I know, I know – bargain-basement prices can be tempting. But these hosting services are cheap for a reason: they cram so many websites onto their servers that each site can only use a tiny fraction of the resources available.
Remember: running a successful website starts with choosing a good host. Get the foundations right, and everything else will click into place.
High-quality hosting doesn’t have to cost an arm and a leg either. We recommends SiteGround for WordPress hosting – prices start from $3.95/month.
2. Use a Caching Plugin
Behind your hosting service, caching is probably the next best way to speed up WordPress. It’s so effective that caching can result in a 10x speed gain over a non-cached website.
Adding caching is as simple as installing a caching plugin – and we recommend W3 Total Cache if you’re looking for a free solution.
If you’re willing to invest in your site speed, check out WP Rocket – noticeably better performance than W3 Total Cache.
The out-the-box default configurations work perfectly well with both plugins, so you can enjoy the speed benefits the moment you hit activate.
- Time taken: 30 seconds to install a plugin.
3. Optimize the WordPress Database
A well-organized filing cabinet helps you to find your files more quickly, right? This is the principle at play when it comes to database optimization – remove the clutter, and your server can retrieve and display your web pages faster.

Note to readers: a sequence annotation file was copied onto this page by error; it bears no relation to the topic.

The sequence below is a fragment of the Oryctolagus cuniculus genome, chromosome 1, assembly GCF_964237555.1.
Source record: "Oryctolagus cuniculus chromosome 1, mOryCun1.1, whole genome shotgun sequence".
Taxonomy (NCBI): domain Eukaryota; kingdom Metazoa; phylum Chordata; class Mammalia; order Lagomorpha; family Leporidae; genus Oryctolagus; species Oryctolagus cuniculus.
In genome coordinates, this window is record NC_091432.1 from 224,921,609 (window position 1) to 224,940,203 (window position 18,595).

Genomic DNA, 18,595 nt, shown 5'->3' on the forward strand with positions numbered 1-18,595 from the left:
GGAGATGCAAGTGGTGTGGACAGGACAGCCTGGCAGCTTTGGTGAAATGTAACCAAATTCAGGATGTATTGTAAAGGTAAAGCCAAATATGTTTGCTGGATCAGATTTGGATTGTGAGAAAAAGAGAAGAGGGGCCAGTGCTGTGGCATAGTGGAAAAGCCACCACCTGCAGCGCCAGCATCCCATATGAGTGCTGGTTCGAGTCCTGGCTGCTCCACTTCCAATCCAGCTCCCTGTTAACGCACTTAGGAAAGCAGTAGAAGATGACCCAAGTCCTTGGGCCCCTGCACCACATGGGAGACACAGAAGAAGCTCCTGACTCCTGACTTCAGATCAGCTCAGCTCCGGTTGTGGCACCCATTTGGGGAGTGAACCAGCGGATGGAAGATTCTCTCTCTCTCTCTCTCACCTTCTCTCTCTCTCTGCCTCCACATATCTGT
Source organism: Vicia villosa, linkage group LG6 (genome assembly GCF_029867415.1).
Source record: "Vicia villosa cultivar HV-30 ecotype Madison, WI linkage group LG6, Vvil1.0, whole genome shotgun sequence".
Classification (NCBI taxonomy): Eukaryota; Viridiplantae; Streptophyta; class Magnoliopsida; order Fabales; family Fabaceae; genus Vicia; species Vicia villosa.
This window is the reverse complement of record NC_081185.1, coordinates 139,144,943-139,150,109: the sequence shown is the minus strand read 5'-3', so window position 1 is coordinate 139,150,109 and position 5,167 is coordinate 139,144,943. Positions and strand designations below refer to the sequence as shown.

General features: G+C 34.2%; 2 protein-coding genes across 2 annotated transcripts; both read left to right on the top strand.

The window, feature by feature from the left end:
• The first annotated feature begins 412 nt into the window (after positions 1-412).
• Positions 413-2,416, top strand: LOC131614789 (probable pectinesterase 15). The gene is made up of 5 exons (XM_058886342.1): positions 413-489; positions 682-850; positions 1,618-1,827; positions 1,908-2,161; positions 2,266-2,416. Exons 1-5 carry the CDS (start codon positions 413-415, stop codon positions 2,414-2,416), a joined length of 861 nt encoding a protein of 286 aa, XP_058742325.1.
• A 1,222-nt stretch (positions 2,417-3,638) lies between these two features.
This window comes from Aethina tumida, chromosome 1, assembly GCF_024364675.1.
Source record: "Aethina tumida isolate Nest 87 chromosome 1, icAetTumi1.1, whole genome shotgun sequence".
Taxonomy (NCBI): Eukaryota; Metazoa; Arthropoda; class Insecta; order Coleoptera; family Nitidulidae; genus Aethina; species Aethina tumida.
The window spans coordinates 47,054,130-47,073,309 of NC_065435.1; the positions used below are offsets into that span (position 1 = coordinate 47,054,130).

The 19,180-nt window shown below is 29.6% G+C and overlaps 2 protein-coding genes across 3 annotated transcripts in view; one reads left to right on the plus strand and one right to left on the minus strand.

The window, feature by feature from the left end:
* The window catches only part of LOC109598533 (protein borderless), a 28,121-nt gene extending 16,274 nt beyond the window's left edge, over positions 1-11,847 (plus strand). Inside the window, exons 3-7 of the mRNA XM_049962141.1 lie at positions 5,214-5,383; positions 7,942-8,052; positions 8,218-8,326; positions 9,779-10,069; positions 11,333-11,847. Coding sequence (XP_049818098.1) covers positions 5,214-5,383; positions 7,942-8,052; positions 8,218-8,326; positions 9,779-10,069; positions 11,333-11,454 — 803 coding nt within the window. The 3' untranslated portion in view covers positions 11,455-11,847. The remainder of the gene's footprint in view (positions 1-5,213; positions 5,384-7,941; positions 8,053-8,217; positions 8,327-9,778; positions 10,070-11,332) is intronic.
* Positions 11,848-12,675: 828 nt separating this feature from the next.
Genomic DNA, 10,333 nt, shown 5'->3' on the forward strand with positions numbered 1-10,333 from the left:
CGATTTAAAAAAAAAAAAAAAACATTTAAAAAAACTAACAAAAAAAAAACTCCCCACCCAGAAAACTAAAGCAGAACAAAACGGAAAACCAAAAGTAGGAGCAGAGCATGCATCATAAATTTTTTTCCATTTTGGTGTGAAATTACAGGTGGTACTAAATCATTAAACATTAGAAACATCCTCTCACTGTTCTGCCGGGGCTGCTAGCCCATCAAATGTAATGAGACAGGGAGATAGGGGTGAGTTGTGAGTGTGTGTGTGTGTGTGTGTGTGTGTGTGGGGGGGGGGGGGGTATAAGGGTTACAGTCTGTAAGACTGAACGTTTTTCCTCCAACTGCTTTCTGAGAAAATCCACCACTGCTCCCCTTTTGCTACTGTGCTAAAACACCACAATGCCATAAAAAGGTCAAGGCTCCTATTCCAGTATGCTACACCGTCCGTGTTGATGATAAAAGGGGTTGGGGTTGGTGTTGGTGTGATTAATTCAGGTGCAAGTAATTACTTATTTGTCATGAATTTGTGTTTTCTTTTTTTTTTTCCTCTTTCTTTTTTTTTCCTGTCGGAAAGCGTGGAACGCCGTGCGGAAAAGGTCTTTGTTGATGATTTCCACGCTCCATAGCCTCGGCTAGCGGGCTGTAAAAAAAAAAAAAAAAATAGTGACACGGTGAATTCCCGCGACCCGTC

Like caching, database optimization is something you can benefit from instantly – simply install and activate the WP-Optimize plugin.
Again, don’t worry too much about complex configuration screens – it’s safe to trust in the plugin’s presets.
- Time taken: 30 seconds to install a plugin.
4. Remove Unnecessary Plugins
Installing WordPress plugins is a trade-off between adding cool functionalities and slowing your website down.
Now, I’m not going to tell you to uninstall all of your plugins just to speed up WordPress – that would be silly, and deny you some of the features that make your site function.
However, when it comes to plugins, less is more.